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Seed dispersal and recruitment limitation at large spatial scales in northern hardwood forest fragments.
McEuen, Amy1, 2, Curran, Lisa3, 1 University of Michigan, Ann Arbor, MI2 Present address: Wilkes University, Wilkes-Barre, PA3 Yale University, New Haven, CT
ABSTRACT- Despite increasing evidence of seed limitation in forest ecosystems, data on spatial patterns of seed availability at large (>1ha) spatial scales remain sparse. We monitored seed rain in five northern hardwood fragments in Michigan for two years (40m spacing, n = 114). Of the 37 woody plants sampled (n = 98,032 mature seeds), only three had widespread seed availability within all sites containing resident sources (seed in >70% of traps in each fragment). Seed colonization, measured as the percentage of traps within a fragment receiving seed, differed based on dispersal vector, with animal-dispersed species hitting fewer traps than wind-dispersed, even after adjusting for lower seed production. High colonization percentages (>70%) were found for light-seeded, high-fecundity species (Betula papyrifera, Betula alleghaniensis) at low source densities and distributions (<0.15m2 basal area*ha-1 and <4% plots containing mature individuals), but only occurred for heavy-seeded, lower-fecundity species (Acer rubrum, Fraxinus pennsylvanica, Tilia americana) when source densities and distributions were high (>0.7m2 basal area*ha-1 and >19% plots containing mature individuals). Heavy-seeded wind-dispersed species and animal-dispersed species also showed evidence of recruitment limitation, with seedling presence associated with seed presence for Carpinus caroliniana, Fagus grandifolia, Prunus avium, and Tilia americana. No seed dispersal into fragments was detected for Acer rubrum, Betula alleghaniensis, or Tsuga canadensis, despite high seed colonization levels (>50%) in fragments with resident sources, suggesting these species can be seed-limited at larger spatial scales. Our results confirm the importance of seed dispersal to forest dynamics and suggest seed availability plays a significant role in determining variation in plant community composition across scale.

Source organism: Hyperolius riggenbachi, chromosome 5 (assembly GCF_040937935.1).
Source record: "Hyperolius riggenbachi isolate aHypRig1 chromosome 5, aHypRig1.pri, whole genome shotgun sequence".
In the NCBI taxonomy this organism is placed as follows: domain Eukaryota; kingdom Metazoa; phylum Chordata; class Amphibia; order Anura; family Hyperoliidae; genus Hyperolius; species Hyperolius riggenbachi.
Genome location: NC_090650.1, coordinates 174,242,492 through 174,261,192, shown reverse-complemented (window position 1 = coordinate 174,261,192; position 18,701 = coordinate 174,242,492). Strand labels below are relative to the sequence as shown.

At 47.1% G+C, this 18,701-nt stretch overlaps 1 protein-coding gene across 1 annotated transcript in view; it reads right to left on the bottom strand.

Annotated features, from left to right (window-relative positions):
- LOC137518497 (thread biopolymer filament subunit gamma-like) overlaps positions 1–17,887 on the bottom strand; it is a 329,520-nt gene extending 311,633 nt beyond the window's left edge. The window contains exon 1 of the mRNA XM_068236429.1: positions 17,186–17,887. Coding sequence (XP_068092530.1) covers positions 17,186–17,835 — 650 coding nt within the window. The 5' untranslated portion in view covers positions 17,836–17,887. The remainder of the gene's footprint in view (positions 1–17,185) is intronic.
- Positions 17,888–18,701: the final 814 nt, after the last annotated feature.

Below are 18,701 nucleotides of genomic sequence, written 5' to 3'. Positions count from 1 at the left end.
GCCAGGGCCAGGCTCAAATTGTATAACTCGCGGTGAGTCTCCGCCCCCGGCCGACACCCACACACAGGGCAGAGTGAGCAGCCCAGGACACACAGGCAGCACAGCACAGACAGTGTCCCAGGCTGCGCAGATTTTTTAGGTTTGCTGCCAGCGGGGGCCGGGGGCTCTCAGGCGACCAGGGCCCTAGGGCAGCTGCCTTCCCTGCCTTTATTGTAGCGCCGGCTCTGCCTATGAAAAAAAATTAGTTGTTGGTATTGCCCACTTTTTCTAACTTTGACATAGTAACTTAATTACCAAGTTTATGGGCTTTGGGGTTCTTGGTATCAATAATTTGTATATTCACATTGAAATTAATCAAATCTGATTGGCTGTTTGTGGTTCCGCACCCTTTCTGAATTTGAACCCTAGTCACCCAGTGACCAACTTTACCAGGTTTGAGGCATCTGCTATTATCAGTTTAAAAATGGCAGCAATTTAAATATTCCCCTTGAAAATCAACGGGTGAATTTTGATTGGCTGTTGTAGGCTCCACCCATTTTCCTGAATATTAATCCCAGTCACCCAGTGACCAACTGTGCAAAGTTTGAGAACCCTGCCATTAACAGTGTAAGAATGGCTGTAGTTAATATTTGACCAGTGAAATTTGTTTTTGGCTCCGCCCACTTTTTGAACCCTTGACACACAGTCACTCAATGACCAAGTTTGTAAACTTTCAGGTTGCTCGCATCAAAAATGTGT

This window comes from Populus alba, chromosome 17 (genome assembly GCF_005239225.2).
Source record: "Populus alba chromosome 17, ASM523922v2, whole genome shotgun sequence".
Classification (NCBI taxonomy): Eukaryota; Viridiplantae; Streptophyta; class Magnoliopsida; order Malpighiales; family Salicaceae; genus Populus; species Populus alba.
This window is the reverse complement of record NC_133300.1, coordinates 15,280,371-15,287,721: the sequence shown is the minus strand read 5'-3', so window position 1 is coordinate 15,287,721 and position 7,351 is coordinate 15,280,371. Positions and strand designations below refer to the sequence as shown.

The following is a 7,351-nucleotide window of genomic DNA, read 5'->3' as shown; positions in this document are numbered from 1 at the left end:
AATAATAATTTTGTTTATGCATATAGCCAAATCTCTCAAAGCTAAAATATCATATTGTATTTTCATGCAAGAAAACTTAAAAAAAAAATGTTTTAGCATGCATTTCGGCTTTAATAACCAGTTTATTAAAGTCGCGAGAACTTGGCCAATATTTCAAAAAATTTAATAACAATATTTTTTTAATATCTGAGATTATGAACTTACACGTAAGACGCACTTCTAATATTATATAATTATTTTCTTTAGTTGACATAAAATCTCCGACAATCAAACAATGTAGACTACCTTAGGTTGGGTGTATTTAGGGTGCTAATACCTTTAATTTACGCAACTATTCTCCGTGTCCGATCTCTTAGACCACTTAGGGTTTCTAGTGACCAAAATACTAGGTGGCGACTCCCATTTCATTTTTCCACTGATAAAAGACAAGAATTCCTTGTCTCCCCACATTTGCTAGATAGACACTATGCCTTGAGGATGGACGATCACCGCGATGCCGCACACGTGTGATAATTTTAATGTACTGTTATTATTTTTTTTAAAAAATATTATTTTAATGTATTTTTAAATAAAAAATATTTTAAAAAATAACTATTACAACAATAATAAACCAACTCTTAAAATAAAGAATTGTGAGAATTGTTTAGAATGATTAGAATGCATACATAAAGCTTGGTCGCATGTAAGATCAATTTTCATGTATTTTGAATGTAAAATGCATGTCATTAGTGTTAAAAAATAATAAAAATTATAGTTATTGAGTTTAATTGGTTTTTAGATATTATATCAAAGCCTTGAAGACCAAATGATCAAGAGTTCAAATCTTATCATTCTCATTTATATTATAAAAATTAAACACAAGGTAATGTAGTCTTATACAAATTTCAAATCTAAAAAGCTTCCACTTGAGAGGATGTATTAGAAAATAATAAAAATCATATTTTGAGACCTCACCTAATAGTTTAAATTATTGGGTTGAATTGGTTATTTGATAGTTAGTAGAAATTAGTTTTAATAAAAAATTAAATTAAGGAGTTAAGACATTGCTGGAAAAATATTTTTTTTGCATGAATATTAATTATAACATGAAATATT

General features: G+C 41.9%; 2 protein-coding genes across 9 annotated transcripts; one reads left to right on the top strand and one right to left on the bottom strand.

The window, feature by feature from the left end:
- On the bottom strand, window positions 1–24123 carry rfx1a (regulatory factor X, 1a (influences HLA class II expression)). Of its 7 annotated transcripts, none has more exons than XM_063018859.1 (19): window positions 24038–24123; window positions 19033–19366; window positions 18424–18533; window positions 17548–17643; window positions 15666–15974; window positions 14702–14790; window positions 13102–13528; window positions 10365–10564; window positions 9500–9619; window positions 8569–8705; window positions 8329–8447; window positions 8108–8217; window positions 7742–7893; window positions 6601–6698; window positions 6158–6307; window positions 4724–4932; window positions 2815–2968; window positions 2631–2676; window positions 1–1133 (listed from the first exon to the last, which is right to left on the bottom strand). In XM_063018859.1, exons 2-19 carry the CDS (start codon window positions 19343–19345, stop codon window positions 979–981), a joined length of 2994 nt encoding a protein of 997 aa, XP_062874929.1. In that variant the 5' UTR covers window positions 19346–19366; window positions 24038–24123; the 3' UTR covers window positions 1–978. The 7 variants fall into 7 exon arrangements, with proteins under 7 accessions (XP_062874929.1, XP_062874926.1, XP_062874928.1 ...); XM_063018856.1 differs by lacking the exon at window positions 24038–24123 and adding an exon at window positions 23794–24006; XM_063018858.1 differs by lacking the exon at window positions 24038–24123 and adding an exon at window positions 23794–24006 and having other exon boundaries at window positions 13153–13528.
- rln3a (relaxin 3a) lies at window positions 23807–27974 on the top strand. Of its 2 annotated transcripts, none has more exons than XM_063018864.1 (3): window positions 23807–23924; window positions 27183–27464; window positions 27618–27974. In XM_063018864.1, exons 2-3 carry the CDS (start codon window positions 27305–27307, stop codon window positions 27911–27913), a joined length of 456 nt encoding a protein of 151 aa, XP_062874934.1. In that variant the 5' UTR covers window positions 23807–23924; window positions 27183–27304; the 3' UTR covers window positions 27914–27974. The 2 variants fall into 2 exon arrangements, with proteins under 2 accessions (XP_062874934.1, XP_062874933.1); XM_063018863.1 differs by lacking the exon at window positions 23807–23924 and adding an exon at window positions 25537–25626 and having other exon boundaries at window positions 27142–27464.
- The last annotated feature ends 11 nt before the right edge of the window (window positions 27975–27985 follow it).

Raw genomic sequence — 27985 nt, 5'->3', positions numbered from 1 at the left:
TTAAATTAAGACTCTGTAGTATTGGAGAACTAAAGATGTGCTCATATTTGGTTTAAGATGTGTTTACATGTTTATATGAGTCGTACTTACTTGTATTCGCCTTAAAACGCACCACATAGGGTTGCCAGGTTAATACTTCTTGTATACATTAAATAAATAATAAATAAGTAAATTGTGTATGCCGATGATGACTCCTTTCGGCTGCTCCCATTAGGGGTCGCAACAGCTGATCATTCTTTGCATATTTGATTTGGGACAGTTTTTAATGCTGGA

Key words: seed dispersal, northern hardwood forests, seed size, recruitment limitation